#OlympicsArchitecture Beautiful Munich Olympic Stadium-tensile glass tech & said to mirror the Alps. More at @archdaily http://t.co/IG9ljkis

CSICincinnatiChapter · July 29, 2012

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John Kissinger · July 29, 2012

RT @BuildingMuseum: #OlympicsArchitecture Beautiful Munich Olympic Stadium-tensile glass tech. More at @archdaily http://t.co/i3LPEq6o

NtlBuildingMuseum · July 29, 2012

#OlympicsArchitecture Beautiful Munich Olympic Stadium-tensile glass tech & said to mirror the Alps. More at @archdaily http://t.co/IG9ljkis

IIIE · June 15, 2012

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Betti Moser · November 05, 2011

Sometimes I get treated to translating texts about amazing architecture like this: http://t.co/ad4TEgth :-)

Krea Ingeniería y C. · August 12, 2011

Interesante alternativa al vidrio:
http://t.co/zmjQdyn

andra saras putri · August 10, 2011

AD Classics: Munich Olympic Stadium / Frei Otto & Gunther Behnisch | ArchDaily http://t.co/KIMQ3tN via @archdaily

Bruno Bellomo · July 11, 2011

AD Classics: Munich Olympic Stadium / Frei Otto & Gunther Behnisch http://t.co/d9rCHg1 vía @archdaily

Contemporaneu · February 25, 2011

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IntegralBlinds.com · February 18, 2011

RT @4kitect: I so love #geodesic #design http://bit.ly/hStgft Frei Otto, Gunther Behnisch Munich stadium

paul carline · February 18, 2011

I so love #geodesic #design http://bit.ly/hStgft Frei Otto, Gunther Behnisch Munich stadium

junglebrain · February 15, 2011

Munich Olympic Stadium / Frei Otto & Gunther Behnisch | ArchDaily: http://bit.ly/g1Jsnq

junglebrain · February 15, 2011

Munich Olympic Stadium / Frei Otto & Gunther Behnisch | ArchDaily: http://bit.ly/g1Jsnq

mattsu · February 15, 2011

AD Classics: Munich Olympic Stadium / Frei Otto & Gunther Behnisch | ArchDaily http://t.co/aiGT85Q via archdaily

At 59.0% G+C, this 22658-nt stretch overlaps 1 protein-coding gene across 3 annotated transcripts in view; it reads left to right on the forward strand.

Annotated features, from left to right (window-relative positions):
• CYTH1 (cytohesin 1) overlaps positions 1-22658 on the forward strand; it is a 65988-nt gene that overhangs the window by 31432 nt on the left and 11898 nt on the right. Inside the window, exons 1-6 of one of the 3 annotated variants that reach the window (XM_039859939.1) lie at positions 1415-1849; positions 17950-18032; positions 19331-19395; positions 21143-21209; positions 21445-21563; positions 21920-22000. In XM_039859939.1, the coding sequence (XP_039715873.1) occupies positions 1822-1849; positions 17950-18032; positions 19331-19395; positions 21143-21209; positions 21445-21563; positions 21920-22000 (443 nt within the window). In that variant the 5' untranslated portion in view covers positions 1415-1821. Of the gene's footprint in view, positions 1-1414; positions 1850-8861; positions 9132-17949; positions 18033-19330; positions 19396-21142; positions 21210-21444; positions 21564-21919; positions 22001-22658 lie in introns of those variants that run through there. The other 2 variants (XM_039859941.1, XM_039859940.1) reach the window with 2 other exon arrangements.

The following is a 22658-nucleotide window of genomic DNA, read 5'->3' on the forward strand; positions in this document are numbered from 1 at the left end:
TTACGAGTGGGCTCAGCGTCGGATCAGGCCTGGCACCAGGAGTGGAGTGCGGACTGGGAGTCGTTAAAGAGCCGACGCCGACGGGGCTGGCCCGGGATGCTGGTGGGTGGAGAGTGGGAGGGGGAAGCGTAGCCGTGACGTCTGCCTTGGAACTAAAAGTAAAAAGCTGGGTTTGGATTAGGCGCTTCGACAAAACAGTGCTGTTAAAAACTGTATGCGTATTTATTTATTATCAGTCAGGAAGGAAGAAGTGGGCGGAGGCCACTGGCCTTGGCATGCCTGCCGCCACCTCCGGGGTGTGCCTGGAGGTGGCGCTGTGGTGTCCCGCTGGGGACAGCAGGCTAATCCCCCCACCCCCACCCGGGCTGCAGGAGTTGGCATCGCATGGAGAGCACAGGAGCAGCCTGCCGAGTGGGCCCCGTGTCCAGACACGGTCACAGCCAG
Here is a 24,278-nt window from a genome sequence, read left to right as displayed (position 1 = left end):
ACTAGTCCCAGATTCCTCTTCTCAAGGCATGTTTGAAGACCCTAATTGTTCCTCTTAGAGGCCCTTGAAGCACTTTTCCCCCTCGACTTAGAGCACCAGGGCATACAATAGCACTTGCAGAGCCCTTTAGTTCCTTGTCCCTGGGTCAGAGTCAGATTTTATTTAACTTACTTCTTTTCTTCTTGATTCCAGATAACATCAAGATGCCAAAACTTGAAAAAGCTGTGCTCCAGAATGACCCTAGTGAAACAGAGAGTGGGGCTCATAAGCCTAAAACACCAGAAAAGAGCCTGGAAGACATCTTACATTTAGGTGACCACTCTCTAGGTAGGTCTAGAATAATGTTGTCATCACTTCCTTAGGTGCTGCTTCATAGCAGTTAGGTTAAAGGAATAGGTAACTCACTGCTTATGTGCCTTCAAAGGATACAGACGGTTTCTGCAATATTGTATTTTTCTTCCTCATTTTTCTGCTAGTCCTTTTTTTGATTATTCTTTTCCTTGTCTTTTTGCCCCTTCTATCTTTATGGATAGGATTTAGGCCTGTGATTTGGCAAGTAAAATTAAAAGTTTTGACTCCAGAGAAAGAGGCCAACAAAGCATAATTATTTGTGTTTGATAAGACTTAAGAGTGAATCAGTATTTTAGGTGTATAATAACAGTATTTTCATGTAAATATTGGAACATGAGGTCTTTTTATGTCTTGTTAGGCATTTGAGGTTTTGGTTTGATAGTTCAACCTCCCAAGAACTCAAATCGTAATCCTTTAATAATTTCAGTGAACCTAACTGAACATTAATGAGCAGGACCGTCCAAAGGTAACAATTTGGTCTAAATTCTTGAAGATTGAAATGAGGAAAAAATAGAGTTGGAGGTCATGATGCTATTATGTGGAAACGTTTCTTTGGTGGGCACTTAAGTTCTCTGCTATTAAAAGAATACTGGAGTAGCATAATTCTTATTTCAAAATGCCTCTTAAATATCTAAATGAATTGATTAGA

Tom Lenar · February 14, 2011

Modern Architectural History...Munich Olympic Stadium by Frei Otto & Gunther Behnisch http://bit.ly/eeuUQ3 #in

Carel Munoz · February 13, 2011

AD Classics: Munich Olympic Stadium / Frei Otto &amp; Gunther Behnisch http://goo.gl/Clrio Free un genio 1964

Graphity · February 12, 2011

Great article, I'm from Munich, originally! Thank you! Will you make an article about the atheletes dorms in Munich as well?

Andreas Muno · February 12, 2011

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Olympic Tweeter · February 12, 2011

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daqb design · February 11, 2011

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designrelated · February 11, 2011

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Emerson Oliveira · February 11, 2011

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TUGSTUDIO · February 11, 2011

love.
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Dave S. · February 11, 2011

This project still feels fresh. Really an incredible achievement.

Papo de Arquiteto · February 11, 2011

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DEZIGN · February 11, 2011

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Membranes24.com · February 11, 2011

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Scott @ Cube Studio · February 11, 2011

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Tim Abrahams · February 11, 2011

An Olympic Stadium that was designed to look temporary even if it wasn&#39t. http://archdai.ly/fmemfc

vivipatriajaya · February 11, 2011

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Christian Speelmanns · February 11, 2011

Hey Guys, nice article, but there are some facts to tell about the stadium:

The competition in the late 1960ies was won by Behnisch & Partner. The young team joint the compitition last minute while nearly the model dissapeared by the parcel service. Inspired by the design for the German pavillon of Expo 67 Montreal by Frei Otto and Rolf Gutbord they formed their roof with a nylon stocking, not having a glimpse of an idea how to build it. Egon Eiermann, head of the Jury, recognized the power or the design and helped them to win the competition.

Later, Frei Otto helped the Team as constructive consultant. Important measurings and calculations were done in his institute in Stuttgart. The official engeniers were Leonhardt Andrä und Partner with Jörg Schlaich und Rudolph Bergermann as project leaders. Frei Otto later left the team arguing about details of construction.

The landscape design was done by Günther Grzimek and was a role model of some parks built later in Germany. The Stadium was not a bomb crater, but the olympic hill (Olympiahügel) was built of rubbish from ruins of the world war II.

Architecture+Molding · February 11, 2011

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ArchitecturePassion · February 11, 2011

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Barry Maguire · February 11, 2011

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luiscanela · February 11, 2011

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···